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Reviewed by:
  • Everyone Had Cameras: Photography and Farmworkers in California, 1850-2000
  • Eric J. Sandeen
Everyone Had Cameras: Photography and Farmworkers in California, 1850-2000. By Richard Steven Street. Minneapolis: University of Minnesota Press. 2008.

Everyone Had Cameras is a remarkable, timely book. Street brings together a startling array of photographs of California farm workers, establishing a continuity of image-making beginning in the earliest years of photography in the American West. From this tradition spring two iconic representations of farm laborers—the Dust Bowl-era Okie and the present-day, Hispanic migrant worker. Street performs important work by making the migrant worker visible, not only giving this large population a history but also tracing the engagement of these workers by photographers increasingly committed to this social justice cause.

Street's depiction of pre-Dust Bowl agricultural work establishes themes that run throughout the volume. Through the fictionalized Ramona and the artistically embellished portrait of Lorraine Collett, the first Sun-Maid raisin girl, Street shows how the romantic figure of the field worker was constructed by the agricultural industry. Carlton Watkins is the first of many famous photographers to picture conditions in the fields. Watkins' perspective—a 15-foot platform elevating the frame to include human action in the foreground and agricultural context behind—is replicated by a more than a century of photographers who did not confront individual workers and their circumstances face-to-face. Beginning with Watkins' logistical challenge of a wagon full of equipment and chemicals, Street takes pains to show the craft of the photographer: the deployment of cameras, the preparation of film, the dynamics between aperture and exposure, and the setting up of the shot. He substantiates that the fields are fertile, multi-cultural ground from Watkins's photographs of Chinese workers to the present day: Chinese, Japanese, Native American, Filipino, and even Yemeni labors populate ground more commonly associated with generations of Hispanic farm workers. Above all, he begins the naming of those [End Page 284] who bear witness to the struggle for visibility in the fields, the amateur and transiently engaged professional photographers who risked their careers to document the struggle for visibility.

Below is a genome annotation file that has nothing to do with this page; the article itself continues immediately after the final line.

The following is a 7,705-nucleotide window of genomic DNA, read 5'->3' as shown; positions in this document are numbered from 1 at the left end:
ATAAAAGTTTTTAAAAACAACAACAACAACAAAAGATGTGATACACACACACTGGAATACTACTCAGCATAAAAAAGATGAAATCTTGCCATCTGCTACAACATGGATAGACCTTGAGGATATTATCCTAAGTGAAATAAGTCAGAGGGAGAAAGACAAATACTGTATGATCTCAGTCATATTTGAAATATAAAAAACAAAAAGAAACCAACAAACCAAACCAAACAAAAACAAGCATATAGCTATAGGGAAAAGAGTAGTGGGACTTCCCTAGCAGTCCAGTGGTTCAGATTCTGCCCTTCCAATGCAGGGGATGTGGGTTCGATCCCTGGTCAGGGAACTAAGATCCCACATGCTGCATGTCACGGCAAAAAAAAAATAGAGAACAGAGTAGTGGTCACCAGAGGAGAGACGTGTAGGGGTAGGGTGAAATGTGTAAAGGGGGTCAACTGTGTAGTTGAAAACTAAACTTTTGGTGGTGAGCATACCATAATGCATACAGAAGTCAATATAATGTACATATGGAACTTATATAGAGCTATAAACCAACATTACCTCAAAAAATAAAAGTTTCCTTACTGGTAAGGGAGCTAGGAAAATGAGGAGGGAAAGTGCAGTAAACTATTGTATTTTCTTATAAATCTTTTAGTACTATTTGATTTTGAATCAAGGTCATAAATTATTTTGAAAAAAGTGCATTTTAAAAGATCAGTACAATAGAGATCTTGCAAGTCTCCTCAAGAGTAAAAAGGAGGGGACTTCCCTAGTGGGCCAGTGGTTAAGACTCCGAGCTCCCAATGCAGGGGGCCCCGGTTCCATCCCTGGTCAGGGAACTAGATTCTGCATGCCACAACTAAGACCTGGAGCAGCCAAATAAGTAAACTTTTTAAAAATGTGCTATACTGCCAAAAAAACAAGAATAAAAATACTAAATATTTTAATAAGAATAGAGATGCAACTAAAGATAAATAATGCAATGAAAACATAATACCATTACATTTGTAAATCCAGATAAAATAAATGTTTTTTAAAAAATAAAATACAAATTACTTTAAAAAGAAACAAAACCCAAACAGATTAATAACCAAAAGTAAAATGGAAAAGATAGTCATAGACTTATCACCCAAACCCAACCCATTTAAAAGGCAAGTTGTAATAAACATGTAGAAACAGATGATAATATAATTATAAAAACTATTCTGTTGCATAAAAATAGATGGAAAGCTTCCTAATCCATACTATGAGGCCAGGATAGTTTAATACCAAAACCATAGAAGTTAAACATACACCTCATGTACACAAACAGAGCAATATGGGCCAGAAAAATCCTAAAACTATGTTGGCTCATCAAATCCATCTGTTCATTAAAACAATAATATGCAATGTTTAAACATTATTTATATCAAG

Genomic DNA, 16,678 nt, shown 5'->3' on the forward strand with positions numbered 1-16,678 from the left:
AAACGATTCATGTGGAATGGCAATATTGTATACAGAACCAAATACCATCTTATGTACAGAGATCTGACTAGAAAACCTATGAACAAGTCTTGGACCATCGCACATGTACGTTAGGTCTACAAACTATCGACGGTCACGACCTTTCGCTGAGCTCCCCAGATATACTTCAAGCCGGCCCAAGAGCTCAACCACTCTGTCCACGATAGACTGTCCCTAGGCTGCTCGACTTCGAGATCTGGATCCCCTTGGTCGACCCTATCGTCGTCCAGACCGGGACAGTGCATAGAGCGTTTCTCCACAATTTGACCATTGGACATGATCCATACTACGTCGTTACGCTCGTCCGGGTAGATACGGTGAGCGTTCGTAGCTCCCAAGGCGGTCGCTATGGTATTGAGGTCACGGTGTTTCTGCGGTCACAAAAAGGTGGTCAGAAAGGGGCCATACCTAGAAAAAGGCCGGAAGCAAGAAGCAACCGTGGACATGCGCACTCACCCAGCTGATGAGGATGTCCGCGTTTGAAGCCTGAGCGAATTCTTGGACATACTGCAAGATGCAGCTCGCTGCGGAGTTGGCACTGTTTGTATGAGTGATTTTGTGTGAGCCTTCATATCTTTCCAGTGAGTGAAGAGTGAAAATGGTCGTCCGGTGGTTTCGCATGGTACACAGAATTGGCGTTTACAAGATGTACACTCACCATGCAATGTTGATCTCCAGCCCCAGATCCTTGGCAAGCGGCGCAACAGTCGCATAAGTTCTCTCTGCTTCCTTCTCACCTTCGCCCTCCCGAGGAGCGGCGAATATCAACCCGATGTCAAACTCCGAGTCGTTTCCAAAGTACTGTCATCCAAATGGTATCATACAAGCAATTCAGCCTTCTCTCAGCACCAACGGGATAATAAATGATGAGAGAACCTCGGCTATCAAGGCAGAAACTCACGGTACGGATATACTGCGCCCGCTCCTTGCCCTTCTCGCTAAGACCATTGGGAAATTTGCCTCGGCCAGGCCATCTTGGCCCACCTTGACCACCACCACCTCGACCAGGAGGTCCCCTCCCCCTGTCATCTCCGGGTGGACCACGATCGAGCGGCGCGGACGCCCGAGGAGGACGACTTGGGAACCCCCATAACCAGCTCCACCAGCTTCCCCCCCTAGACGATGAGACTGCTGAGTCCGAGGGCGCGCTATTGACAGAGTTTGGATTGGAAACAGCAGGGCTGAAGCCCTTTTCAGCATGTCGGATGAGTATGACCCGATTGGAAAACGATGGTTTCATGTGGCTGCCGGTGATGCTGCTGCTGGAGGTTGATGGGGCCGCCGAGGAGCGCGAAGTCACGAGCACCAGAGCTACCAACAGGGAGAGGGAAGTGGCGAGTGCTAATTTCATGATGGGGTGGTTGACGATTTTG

There are wonderful details in this massive work. Street provides biographical information for dozens of photographers whose compelling work, in many cases, had lain in obscurity for decades. He does not hide his animus for photographers who simply will not engage the social ills that surround them—art photographers such as Edward Weston, who prefer to focus on shape, texture, or composition, instead of turning toward scenes of social inequity; professional photographers who parachute into a complex scene of labor unrest to capture salable shots and then depart.

The challenge of Everyone Had Cameras is that at least three books that have been combined into one massive, compelling tome—hard to put down but almost equally hard to lift; teachable in the passion of its themes and vignettes and yet unusable for most classes because of the sheer weight of its argument.

The first and most compelling book is a history of images of California farm workers which he begins generations before the appearance of the refugees fleeing the Dust Bowl of the Great Plains. Cesar Chavez, whose career dominates the last 100 pages of the text and concludes this history, is, in Street's portrayal, a complex, charismatic leader who always knew the value of a good photo opportunity.

The second book presents the California career of Dorothea Lange. Several chapters detail Lange's troubled relationship with Roy Stryker and New Deal federal agencies. Street follows many of her shooting itineraries in meticulous detail, in some cases providing a great service to those interested in how Lange constructed her reading of the social disaster unfolding before her lens, and in other instances repeating well-known details of individual shots. Street's portrayal of Lange carries the reader through the 1930s and shows the cost of commitment to a social cause. This extended attention comes at considerable cost, attenuating portraits of equally committed but lesser known photographers like Hansel Mieth and Otto Hagel.

The third book emerges on page 498 of Street's scholarly and engaging study. Here the author...


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pp. 285-286
Launched on MUSE
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